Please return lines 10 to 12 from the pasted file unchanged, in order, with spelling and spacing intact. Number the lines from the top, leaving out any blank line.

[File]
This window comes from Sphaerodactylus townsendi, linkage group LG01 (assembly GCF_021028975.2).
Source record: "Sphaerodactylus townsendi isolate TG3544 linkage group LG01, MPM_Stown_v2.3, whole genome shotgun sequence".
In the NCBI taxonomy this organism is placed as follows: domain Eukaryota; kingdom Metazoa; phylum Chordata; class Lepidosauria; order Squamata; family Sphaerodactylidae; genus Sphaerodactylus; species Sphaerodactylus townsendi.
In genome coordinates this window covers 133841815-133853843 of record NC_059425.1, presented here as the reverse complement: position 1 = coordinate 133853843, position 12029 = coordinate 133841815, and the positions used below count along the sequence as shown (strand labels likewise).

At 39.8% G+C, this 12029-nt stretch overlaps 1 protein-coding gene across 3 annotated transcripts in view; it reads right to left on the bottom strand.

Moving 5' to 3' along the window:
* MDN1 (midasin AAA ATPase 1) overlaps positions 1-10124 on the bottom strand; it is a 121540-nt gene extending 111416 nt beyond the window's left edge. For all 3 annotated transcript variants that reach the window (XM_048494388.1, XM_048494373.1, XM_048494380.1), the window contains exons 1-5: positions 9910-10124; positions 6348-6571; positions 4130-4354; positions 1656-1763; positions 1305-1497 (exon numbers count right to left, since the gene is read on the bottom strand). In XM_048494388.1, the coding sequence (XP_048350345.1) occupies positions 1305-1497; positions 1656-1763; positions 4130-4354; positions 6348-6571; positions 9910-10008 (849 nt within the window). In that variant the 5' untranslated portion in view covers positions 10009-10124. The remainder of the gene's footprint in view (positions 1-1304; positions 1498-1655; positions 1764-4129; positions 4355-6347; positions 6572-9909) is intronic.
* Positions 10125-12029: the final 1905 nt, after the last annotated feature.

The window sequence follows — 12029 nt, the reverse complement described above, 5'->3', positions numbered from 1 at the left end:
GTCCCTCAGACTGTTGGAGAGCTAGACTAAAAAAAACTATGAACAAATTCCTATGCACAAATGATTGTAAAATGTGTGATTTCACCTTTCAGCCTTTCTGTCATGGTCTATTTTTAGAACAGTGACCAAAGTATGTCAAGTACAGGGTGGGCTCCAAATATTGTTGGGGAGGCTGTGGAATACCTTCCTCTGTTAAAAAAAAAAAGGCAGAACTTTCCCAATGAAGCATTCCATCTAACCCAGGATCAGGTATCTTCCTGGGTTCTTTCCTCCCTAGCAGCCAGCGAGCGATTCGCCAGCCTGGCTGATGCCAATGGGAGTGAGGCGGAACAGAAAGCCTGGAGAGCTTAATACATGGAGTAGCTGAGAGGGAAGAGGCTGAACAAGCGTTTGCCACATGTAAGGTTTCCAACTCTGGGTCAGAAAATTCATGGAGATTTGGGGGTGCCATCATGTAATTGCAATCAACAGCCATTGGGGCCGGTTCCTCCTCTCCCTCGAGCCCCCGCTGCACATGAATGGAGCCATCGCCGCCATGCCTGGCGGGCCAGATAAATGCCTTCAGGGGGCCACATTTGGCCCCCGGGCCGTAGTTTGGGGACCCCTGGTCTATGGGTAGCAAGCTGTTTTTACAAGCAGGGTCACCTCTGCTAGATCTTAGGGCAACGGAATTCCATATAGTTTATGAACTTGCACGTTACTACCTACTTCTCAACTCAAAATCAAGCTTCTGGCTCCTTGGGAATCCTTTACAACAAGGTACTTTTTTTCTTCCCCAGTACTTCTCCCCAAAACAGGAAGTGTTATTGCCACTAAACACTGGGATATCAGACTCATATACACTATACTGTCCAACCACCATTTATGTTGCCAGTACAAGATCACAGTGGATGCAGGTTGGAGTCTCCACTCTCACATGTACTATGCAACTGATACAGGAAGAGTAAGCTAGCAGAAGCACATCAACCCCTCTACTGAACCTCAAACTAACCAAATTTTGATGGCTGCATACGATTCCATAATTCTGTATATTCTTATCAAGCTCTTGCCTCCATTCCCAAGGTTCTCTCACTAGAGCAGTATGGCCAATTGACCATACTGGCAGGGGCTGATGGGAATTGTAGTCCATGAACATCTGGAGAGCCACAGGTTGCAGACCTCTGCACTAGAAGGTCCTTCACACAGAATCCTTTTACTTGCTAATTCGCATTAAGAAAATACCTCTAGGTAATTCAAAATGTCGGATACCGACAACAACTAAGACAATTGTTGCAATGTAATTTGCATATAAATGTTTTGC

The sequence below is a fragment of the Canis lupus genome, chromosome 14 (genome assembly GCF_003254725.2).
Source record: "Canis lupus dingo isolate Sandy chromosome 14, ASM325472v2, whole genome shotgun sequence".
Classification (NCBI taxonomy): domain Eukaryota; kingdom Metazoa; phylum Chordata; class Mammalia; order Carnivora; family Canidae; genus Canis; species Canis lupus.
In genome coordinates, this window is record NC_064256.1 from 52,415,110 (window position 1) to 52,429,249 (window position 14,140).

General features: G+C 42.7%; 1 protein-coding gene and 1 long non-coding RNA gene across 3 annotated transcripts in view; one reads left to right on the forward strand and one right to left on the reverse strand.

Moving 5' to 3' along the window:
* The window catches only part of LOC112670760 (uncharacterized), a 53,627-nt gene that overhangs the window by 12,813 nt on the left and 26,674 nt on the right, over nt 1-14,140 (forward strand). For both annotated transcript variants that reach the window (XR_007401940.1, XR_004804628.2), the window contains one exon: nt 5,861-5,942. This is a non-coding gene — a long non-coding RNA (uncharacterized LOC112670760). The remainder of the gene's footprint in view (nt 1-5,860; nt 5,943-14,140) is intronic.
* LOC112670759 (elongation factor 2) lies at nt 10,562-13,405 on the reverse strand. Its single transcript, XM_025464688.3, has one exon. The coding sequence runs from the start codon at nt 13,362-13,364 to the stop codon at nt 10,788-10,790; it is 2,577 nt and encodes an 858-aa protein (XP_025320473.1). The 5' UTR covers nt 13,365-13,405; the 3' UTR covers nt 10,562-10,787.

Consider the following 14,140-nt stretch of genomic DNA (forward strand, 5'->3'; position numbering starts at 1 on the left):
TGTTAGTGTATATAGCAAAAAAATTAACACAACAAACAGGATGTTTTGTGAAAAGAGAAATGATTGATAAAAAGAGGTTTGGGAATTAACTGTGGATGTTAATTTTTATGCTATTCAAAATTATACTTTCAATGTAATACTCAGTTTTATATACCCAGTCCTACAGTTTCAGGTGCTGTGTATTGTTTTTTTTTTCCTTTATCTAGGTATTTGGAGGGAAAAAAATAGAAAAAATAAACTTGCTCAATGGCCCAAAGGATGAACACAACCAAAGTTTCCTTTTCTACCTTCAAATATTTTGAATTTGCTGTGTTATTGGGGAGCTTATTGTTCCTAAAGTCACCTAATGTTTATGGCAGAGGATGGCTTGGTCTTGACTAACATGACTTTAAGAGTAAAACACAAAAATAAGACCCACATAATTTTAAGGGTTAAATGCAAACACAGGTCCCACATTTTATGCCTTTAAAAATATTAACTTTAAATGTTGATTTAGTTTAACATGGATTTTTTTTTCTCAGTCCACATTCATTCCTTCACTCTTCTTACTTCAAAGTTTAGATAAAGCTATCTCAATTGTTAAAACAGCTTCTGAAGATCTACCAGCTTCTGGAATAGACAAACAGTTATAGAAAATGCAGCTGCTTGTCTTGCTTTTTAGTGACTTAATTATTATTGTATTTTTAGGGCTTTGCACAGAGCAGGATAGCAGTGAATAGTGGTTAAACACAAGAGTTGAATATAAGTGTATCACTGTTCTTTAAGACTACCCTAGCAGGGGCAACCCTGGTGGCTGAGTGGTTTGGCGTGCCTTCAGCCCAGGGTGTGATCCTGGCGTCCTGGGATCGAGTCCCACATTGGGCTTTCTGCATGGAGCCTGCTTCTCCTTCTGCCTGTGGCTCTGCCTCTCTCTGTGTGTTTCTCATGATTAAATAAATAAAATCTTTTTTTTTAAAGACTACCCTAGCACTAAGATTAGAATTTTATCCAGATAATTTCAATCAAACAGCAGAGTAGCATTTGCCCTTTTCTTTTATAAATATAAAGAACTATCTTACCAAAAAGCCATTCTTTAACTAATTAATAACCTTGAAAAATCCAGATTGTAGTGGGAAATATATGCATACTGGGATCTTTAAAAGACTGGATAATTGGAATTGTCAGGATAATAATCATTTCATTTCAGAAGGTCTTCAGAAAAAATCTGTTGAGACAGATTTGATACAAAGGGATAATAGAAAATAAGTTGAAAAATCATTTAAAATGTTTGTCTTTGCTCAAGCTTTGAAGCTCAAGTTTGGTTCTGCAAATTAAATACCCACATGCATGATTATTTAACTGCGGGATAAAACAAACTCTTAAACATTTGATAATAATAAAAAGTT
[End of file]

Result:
GTCCCTCAGACTGTTGGAGAGCTAGACTAAAAAAAACTATGAACAAATTCCTATGCACAAATGATTGTAAAATGTGTGATTTCACCTTTCAGCCTTTCTGTCATGGTCTATTTTTAGAACAGTGACCAAAGTATGTCAAGTACAGGGTGGGCTCCAAATATTGTTGGGGAGGCTGTGGAATACCTTCCTCTGTTAAAAAAAAAAAGGCAGAACTTTCCCAATGAAGCATTCCATCTAACCCAGGATCAGGTATCTTCCTGGGTTCTTTCCTCCCTAGCAGCCAGCGAGCGATTCGCCAGCCTGGCTGATGCCAATGGGAGTGAGGCGGAACAGAAAGCCTGGAGAGCTTAATACATGGAGTAGCTGAGAGGGAAGAGGCTGAACAAGCGTTTGCCACATGTAAGGTTTCCAACTCTGGGTCAGAAAATTCATGGAGATTTGGGGGTGCCATCATGTAATTGCAATCAACAGCCATTGGGGCCGGTTCCTCCTCTCCCTCGAGCCCCCGCTGCACATGAATGGAGCCATCGCCGCCATGCCTGGCGGGCCAGATAAATGCCTTCAGGGGGCCACATTTGGCCCCCGGGCCGTAGTTTGGGGACCCCTGGTCTATGGGTAGCAAGCTGTTTTTACAAGCAGGGTCACCTCTGCTAGATCTTAGGGCAACGGAATTCCATATAGTTTATGAACTTGCACGTTACTACCTACTTCTCAACTCAAAATCAAGCTTCTGGCTCCTTGGGAATCCTTTACAACAAGGTACTTTTTTTCTTCCCCAGTACTTCTCCCCAAAACAGGAAGTGTTATTGCCACTAAACACTGGGATATCAGACTCATATACACTATACTGTCCAACCACCATTTATGTTGCCAGTACAAGATCACAGTGGATGCAGGTTGGAGTCTCCACTCTCACATGTACTATGCAACTGATACAGGAAGAGTAAGCTAGCAGAAGCACATCAACCCCTCTACTGAACCTCAAACTAACCAAATTTTGATGGCTGCATACGATTCCATAATTCTGTATATTCTTATCAAGCTCTTGCCTCCATTCCCAAGGTTCTCTCACTAGAGCAGTATGGCCAATTGACCATACTGGCAGGGGCTGATGGGAATTGTAGTCCATGAACATCTGGAGAGCCACAGGTTGCAGACCTCTGCACTAGAAGGTCCTTCACACAGAATCCTTTTACTTGCTAATTCGCATTAAGAAAATACCTCTAGGTAATTCAAAATGTCGGATACCGACAACAACTAAGACAATTGTTGCAATGTAATTTGCATATAAATGTTTTGC

The sequence below is a fragment of the Canis lupus genome, chromosome 14 (genome assembly GCF_003254725.2).
Source record: "Canis lupus dingo isolate Sandy chromosome 14, ASM325472v2, whole genome shotgun sequence".